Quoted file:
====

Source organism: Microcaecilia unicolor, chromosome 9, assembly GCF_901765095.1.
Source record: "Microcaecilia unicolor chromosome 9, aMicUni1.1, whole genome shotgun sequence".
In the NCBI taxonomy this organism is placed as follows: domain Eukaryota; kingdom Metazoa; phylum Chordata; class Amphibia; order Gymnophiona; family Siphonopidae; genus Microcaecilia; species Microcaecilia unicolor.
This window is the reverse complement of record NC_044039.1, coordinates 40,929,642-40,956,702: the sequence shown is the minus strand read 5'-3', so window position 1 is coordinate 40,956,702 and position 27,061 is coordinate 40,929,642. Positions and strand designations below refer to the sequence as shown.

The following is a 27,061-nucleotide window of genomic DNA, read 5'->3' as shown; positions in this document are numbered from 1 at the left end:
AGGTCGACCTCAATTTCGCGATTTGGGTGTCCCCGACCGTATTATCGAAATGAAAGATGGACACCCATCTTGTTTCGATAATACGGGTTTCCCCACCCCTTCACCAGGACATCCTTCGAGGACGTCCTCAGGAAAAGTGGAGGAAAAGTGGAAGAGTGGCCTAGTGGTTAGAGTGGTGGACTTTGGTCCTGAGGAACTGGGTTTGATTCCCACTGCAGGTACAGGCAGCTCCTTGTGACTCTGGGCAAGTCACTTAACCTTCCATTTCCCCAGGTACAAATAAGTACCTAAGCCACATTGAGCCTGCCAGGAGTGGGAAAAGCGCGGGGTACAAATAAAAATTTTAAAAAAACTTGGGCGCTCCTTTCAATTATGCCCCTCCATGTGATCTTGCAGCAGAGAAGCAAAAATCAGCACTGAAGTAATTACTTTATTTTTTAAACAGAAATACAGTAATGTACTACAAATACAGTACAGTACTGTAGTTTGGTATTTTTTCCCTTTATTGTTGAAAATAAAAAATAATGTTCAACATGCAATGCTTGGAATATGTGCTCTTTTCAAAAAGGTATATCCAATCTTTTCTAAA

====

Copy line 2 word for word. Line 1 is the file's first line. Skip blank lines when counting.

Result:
Source record: "Microcaecilia unicolor chromosome 9, aMicUni1.1, whole genome shotgun sequence".